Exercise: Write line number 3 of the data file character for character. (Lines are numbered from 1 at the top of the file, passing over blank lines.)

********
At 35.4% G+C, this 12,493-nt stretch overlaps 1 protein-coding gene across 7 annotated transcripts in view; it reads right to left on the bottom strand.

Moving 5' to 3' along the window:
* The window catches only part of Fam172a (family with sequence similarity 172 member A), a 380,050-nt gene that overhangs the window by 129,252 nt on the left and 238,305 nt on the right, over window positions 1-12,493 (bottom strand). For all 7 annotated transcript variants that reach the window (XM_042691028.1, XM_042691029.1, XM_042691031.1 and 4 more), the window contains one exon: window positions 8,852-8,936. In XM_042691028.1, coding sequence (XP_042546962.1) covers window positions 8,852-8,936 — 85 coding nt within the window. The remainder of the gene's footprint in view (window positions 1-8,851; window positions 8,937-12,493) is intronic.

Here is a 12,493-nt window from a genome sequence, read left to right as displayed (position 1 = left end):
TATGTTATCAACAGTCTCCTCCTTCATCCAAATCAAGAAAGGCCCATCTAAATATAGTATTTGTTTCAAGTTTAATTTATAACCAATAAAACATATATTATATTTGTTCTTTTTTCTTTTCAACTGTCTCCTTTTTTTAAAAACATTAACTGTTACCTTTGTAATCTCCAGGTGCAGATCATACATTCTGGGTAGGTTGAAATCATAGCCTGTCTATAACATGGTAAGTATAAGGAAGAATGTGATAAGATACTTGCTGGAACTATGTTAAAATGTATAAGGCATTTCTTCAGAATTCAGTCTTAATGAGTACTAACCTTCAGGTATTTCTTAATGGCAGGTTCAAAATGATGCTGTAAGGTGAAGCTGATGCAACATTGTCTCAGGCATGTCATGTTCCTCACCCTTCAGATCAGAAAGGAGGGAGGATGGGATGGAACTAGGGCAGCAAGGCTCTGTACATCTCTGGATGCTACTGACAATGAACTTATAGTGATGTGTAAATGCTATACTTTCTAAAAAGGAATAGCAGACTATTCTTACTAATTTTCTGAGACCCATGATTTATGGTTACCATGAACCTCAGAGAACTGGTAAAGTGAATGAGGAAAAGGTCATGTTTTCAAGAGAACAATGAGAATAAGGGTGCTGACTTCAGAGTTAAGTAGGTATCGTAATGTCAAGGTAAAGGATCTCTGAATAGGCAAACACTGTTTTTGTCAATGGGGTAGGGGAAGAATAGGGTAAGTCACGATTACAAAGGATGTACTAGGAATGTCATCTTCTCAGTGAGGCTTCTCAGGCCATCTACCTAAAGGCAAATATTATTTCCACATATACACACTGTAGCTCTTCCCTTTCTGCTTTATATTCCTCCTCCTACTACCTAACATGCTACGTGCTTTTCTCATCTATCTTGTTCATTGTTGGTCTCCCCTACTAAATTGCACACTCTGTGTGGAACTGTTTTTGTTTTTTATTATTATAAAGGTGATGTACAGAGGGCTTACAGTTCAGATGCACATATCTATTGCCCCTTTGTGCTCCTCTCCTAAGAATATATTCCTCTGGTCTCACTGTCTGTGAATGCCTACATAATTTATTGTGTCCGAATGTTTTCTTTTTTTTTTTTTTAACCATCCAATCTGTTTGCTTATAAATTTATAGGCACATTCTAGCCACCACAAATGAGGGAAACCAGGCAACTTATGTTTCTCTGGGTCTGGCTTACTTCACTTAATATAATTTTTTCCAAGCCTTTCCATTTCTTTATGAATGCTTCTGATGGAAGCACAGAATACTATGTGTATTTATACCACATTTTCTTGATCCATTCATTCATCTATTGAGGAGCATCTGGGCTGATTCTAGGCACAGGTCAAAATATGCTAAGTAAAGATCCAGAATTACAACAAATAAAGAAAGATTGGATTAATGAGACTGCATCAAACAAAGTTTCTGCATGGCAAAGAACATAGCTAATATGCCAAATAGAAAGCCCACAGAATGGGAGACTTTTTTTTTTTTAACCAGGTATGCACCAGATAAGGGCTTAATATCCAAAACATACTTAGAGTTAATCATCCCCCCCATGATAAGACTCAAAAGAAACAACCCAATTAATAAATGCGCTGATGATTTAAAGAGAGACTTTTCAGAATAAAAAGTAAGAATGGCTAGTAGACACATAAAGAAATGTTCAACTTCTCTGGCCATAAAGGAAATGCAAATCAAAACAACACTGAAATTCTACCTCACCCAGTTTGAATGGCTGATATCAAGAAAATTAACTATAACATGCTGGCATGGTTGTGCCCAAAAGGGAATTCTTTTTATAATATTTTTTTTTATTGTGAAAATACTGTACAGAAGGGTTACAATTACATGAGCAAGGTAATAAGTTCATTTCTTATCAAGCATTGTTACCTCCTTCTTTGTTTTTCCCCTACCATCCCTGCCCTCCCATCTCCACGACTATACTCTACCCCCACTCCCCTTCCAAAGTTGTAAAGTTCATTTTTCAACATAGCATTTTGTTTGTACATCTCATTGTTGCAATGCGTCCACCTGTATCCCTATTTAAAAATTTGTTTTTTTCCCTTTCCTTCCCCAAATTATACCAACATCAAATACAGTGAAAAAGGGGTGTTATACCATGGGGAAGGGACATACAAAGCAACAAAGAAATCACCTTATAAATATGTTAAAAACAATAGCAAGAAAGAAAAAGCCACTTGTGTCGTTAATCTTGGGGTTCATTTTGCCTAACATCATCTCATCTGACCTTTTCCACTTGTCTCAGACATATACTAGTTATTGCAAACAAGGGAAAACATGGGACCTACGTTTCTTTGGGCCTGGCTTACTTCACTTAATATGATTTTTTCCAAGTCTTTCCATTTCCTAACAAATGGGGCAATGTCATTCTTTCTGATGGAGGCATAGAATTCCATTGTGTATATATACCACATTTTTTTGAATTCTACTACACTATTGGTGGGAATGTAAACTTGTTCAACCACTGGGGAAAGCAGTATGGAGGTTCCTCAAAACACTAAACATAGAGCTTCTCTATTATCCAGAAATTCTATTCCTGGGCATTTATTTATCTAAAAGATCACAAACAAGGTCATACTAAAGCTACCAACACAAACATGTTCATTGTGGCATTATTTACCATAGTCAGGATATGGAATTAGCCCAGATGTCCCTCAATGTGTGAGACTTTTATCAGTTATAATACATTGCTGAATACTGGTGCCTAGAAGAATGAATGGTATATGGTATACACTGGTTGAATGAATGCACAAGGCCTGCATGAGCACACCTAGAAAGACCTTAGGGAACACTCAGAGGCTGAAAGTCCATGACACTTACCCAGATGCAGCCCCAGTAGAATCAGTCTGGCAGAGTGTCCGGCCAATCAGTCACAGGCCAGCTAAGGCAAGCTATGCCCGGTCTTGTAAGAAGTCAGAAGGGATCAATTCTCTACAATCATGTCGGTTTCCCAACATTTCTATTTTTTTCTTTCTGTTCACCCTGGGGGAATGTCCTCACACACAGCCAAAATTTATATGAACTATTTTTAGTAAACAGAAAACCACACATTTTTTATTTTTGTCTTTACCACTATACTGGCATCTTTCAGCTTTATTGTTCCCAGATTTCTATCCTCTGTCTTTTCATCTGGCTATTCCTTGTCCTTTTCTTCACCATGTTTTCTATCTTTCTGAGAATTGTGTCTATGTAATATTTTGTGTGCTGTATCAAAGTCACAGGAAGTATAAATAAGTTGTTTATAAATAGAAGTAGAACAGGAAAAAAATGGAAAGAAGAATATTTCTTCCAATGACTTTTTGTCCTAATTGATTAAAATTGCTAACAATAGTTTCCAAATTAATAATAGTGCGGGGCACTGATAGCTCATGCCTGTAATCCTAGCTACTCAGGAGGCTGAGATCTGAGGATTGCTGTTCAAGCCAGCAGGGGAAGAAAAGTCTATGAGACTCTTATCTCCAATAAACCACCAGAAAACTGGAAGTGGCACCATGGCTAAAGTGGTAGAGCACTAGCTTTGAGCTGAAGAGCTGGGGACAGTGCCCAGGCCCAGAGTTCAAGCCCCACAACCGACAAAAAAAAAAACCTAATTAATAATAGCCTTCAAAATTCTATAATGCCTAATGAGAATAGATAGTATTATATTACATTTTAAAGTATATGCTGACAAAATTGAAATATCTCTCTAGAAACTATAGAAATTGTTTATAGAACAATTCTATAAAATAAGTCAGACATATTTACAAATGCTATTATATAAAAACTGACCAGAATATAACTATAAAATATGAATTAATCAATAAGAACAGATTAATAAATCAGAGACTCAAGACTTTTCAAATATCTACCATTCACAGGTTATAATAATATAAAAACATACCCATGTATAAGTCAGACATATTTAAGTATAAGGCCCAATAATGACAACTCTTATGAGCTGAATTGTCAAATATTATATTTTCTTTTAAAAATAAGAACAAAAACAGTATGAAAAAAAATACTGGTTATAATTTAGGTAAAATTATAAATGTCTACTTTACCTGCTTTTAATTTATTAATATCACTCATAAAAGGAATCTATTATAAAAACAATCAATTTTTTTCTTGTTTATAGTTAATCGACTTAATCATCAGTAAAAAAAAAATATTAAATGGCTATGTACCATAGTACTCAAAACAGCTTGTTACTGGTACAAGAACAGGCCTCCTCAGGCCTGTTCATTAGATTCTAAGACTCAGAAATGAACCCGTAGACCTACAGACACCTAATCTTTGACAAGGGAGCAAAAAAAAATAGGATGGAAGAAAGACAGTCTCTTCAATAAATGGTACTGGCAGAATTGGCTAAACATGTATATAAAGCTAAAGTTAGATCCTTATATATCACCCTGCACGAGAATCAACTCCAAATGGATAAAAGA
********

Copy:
* The window catches only part of Fam172a (family with sequence similarity 172 member A), a 380,050-nt gene that overhangs the window by 129,252 nt on the left and 238,305 nt on the right, over window positions 1-12,493 (bottom strand). For all 7 annotated transcript variants that reach the window (XM_042691028.1, XM_042691029.1, XM_042691031.1 and 4 more), the window contains one exon: window positions 8,852-8,936. In XM_042691028.1, coding sequence (XP_042546962.1) covers window positions 8,852-8,936 — 85 coding nt within the window. The remainder of the gene's footprint in view (window positions 1-8,851; window positions 8,937-12,493) is intronic.